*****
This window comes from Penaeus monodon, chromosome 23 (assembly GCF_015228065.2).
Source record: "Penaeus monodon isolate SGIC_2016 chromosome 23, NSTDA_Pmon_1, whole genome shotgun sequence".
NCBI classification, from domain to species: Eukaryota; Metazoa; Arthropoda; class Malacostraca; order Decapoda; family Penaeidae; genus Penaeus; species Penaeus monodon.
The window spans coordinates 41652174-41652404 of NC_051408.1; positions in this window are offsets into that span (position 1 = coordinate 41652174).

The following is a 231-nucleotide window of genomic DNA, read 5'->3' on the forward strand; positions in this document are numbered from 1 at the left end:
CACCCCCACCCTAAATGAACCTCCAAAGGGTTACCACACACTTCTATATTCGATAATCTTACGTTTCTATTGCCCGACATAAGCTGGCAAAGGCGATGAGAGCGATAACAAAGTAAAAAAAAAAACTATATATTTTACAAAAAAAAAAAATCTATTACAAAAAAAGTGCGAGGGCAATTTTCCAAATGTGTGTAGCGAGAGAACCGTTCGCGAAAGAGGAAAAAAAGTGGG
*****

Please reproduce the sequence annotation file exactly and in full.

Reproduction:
This window comes from Penaeus monodon, chromosome 23 (assembly GCF_015228065.2).
Source record: "Penaeus monodon isolate SGIC_2016 chromosome 23, NSTDA_Pmon_1, whole genome shotgun sequence".
NCBI classification, from domain to species: Eukaryota; Metazoa; Arthropoda; class Malacostraca; order Decapoda; family Penaeidae; genus Penaeus; species Penaeus monodon.
The window spans coordinates 41652174-41652404 of NC_051408.1; positions in this window are offsets into that span (position 1 = coordinate 41652174).

The following is a 231-nucleotide window of genomic DNA, read 5'->3' on the forward strand; positions in this document are numbered from 1 at the left end:
CACCCCCACCCTAAATGAACCTCCAAAGGGTTACCACACACTTCTATATTCGATAATCTTACGTTTCTATTGCCCGACATAAGCTGGCAAAGGCGATGAGAGCGATAACAAAGTAAAAAAAAAAACTATATATTTTACAAAAAAAAAAAATCTATTACAAAAAAAGTGCGAGGGCAATTTTCCAAATGTGTGTAGCGAGAGAACCGTTCGCGAAAGAGGAAAAAAAGTGGG